Alcatraz: Dungeon Dysfunction in the Bay
What the Anne Frank House is for Amsterdam, Alcatraz is for San Francisco. No tourist of the city by the Bay can withstand a visit to this old, deserted and depressing slammer. Now mostly a target and toilet for sea gulls, Alcatraz has been one of the most famous prisons because it was so hard to escape from it: the few souls who reached the water are still missing but it’s safe to assume they died from exposure in the cold, cold water of the San Francisco Bay.
As late as 1775, the Spaniards first spotted the island, mostly consisting of rocks (hence the nickname The Rock, which is also the title of an excellent suspense flick on Alcatraz) and called it Isla de los Acatraces, which means Island of the Pelicans. Because Alcatraz had such a strategic spot in the bay, the island became Fort Alcatraz in 1859 after which it changed into a prison for soldiers (and Indians who opposed the migrants who came flooding into California during and after the Gold Rush). In 1933, this prison was closed to become the prison which you can now visit.
In total, Alcatraz could house 450 prisoners who lived in claustrophobic cells in which you can barely move around. Famous prisoners were Al Capone, George (Machine Gun) Kelly and Robert Stroud (aka the Birdman of Alcatraz). In 1963, Robert Kennedy closed this appalling prison, not because it was such an inhumane place but because it was so costly to transport water to the island.
What can I say?
We all know that Alcatraz is a hit for tourists and that it’s pretty sketch to do the evening tour that comes with all the gruesome sounds of prison life, but I find a visit to this sin bin a freaky reminder of the state of prisons and prison policy in the US. Orange is the New Black may be the next hottest thing on Netflix but in the last World Prison Report of the British government that I saw, the US has the highest number of inmates per capita in the world (701 people for every 100.000 people in the US). The countries that follow the US closely aren’t exactly enlightened places: Russia (605), Belarus (554), Kazakhstan and the list goes on.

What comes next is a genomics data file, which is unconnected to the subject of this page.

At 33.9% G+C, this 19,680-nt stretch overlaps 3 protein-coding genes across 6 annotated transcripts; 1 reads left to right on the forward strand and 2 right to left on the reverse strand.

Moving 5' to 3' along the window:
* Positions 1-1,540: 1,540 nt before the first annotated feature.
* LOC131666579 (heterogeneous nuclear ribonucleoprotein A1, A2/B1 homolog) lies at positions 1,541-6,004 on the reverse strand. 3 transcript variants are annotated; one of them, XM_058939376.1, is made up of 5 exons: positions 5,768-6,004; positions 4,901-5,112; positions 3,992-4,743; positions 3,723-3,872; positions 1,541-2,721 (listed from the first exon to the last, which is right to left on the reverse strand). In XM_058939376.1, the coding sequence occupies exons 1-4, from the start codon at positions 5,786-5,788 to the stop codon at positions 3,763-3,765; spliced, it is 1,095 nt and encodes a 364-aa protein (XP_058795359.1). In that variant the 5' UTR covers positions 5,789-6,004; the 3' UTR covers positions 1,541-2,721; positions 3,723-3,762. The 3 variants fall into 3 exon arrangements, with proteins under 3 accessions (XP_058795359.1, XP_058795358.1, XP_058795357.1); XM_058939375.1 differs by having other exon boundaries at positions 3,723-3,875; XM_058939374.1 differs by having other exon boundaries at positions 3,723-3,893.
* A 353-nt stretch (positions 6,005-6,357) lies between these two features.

No doubt, this is related to the way justice is doled out in this country and the penal system in general but we also know that it has to do with the general lack of rehabilitation for people who have been in prison. Not only is it harder to get out of prison in this country but the chance that you commit another crime once you are out, is much higher in the US than elsewhere.
Plus, we also know that your chances of ending up in prison in this country increase if you are black, male, come from a poor family… or smoke a joint (in some states).
And then we haven’t even talked about the death penalty and all the creepy stuff that might happen to you in prison when you think you are alone in that shower stall…
So apologies, this entry is a total buzz kill but suffice it to say that Alcatraz serves as a reminder that for an enlightened and progressive state like California, prison reform should be an election issue– it burdens our budget and harms the brand we’re so proud of in California. Alcatraz or no Alcatraz.